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Moya O’Connor centenary
A Mayo Solicitors’ Bar Association celebratory dinner honoured solicitors Joseph King (Westport), Michael J Egan (Castlebar), and Moya O’Connor (Swinford), who had completed 50 years in practice as solicitors

24 May 2023 / Law Society Print

Lasting legal legacy

The Gazette continues its series marking the centenary of the first women in Ireland to qualify as solicitors. For more information about related events during the year, see www.lawsociety.ie/centenary

Mayo woman Moya O’Connor was admitted to the Roll of Solicitors in 1941 and joined the family firm. Her legal legacy has inspired four nephews and two grand-nephews to follow in her footsteps.

Moya O’Connor, from Swinford in Co Mayo, was born in 1917 and educated at Taylor’s Hill Secondary School in Galway and later at UCD, where she obtained a BA in Legal Science.

Moya was admitted to the Roll on 14 July 1941. She joined the family law firm of P O’Connor & Son, practising alongside her father Patrick (who was admitted to the Roll in December 1900), her brother Thomas (president of the Law Society in 1972/73), and her nephews Pat O’Connor (Law Society president in 1998/99), Tom, and John.

She served as deputy coroner for east Mayo for over 40 years and was also actively involved in many clubs and societies in Swinford and throughout the county. She was chair of the Mayo Branch of the National Council for the Blind.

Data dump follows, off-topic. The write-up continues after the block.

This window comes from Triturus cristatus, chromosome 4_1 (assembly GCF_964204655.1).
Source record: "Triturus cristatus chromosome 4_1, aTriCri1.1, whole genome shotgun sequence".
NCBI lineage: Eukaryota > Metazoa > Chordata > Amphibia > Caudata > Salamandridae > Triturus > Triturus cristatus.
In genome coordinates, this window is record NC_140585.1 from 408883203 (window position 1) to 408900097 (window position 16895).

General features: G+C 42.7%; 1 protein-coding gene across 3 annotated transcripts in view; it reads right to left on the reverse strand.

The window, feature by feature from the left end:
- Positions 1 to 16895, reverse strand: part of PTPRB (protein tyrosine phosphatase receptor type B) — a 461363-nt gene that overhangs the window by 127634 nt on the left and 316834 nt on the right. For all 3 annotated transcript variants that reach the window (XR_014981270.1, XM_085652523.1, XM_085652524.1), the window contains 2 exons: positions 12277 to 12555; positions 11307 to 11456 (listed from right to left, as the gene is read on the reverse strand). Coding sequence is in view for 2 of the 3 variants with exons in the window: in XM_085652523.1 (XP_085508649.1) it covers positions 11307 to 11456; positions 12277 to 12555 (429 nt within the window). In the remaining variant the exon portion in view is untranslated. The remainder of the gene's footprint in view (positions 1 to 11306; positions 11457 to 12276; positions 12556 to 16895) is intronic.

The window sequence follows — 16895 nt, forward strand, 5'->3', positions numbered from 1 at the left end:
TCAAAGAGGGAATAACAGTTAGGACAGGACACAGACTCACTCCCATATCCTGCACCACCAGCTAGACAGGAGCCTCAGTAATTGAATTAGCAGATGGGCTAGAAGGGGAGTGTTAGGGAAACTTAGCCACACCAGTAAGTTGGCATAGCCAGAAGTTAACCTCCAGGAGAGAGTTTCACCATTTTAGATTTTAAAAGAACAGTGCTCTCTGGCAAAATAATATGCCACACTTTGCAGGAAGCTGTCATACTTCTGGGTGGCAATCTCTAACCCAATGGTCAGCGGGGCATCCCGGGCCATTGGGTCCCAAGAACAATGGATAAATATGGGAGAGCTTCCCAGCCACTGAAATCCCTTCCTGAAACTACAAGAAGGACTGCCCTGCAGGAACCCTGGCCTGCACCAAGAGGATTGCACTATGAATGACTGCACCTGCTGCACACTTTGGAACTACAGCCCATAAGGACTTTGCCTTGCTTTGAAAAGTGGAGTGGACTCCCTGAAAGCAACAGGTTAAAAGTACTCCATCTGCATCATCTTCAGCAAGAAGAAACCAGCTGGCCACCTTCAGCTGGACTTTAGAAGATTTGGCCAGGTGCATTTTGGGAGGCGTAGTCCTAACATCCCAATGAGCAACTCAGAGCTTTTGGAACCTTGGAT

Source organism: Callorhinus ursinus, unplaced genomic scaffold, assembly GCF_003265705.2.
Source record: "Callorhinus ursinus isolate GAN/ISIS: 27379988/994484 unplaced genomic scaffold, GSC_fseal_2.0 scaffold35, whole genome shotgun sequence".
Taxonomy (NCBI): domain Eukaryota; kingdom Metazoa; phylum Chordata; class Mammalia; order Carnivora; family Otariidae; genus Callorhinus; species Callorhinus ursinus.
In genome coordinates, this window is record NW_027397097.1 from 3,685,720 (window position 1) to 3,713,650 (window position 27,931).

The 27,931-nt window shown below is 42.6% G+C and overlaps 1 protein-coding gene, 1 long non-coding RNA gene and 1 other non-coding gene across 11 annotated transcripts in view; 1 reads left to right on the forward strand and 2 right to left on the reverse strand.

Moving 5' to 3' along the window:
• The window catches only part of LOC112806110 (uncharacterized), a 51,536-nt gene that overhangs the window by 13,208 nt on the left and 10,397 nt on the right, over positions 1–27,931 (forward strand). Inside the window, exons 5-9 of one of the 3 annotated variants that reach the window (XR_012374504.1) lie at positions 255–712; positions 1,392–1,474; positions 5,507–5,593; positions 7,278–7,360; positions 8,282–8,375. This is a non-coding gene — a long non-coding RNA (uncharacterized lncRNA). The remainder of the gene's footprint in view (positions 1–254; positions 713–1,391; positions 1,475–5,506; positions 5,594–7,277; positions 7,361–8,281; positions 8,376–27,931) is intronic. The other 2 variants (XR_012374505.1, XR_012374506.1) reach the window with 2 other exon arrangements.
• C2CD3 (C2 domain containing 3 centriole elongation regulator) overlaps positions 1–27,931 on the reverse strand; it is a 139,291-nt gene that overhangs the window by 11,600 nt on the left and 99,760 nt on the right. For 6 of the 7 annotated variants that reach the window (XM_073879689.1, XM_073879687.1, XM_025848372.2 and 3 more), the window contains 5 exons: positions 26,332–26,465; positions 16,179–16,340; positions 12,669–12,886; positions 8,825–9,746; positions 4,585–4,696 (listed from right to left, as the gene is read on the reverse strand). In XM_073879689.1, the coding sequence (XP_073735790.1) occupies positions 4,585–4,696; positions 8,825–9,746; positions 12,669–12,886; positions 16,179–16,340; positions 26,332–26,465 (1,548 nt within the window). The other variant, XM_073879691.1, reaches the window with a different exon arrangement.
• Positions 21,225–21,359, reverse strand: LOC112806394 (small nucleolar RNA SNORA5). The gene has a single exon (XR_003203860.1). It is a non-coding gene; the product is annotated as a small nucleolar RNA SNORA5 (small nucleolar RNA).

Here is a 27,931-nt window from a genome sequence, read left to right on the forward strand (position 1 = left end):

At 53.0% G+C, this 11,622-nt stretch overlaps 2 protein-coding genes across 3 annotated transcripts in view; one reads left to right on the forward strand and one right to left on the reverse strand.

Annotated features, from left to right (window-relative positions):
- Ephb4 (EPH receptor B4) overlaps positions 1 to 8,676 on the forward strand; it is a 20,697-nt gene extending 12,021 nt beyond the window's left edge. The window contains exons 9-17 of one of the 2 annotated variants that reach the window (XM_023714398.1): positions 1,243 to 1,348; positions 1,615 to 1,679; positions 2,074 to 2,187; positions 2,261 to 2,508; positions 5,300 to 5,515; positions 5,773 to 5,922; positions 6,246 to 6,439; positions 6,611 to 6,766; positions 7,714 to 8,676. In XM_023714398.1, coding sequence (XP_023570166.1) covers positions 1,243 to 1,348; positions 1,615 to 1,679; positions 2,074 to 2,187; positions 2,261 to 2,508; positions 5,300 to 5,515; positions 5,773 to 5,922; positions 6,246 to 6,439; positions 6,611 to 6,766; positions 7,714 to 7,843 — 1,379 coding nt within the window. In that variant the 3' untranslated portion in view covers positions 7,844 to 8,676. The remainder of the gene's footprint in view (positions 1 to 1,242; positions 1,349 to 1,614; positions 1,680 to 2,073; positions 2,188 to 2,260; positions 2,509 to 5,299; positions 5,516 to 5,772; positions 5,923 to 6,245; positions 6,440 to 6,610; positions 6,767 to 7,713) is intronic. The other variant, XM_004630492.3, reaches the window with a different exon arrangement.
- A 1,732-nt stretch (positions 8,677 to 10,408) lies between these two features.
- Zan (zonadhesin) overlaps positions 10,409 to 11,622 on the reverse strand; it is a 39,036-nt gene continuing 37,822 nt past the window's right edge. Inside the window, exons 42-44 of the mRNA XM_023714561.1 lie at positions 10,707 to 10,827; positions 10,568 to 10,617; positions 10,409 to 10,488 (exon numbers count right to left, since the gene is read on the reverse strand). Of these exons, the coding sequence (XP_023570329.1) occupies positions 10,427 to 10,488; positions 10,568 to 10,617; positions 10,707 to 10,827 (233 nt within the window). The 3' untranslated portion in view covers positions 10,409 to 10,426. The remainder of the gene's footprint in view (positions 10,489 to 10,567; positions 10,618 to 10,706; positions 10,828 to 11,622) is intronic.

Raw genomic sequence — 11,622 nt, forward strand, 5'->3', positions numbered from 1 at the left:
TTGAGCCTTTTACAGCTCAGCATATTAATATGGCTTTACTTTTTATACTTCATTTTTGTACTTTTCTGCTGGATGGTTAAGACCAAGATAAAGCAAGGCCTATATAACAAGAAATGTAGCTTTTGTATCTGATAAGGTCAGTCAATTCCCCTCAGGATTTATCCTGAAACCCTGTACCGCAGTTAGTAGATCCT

An avid reader, Moya lived in ‘The Cottage’ with her sisters Biddy and Cara, who predeceased her. Her brother John W O’Connor was a barrister who practised on the Western Circuit and later became a judge of the Circuit Court and subsequently the Special Criminal Court, until his death on 6 June 1978.

Her four nephews, Pat (coroner for Mayo), Tom (consultant solicitor), John (Circuit Court judge) and Tony (High Court judge), were admitted to the Roll of Solicitors, as were her two grand-nephews, William and Christopher (in 2011 and 2018 respectively).

In a tribute to Moya at Ballina District Court following her death on 13 July 1998, Judge Dan Shields described her as “an outstanding solicitor – one of the longest serving and most distinguished in the county”.

Sources: past-president of the Law Society Pat O’Connor (nephew) and other family members provided much of the above information for the book Celebrating a Century of Equal-opportunities Legislation – The First 100 Women Solicitors, published by the Law Society of Ireland.

Read and print a PDF of this article here.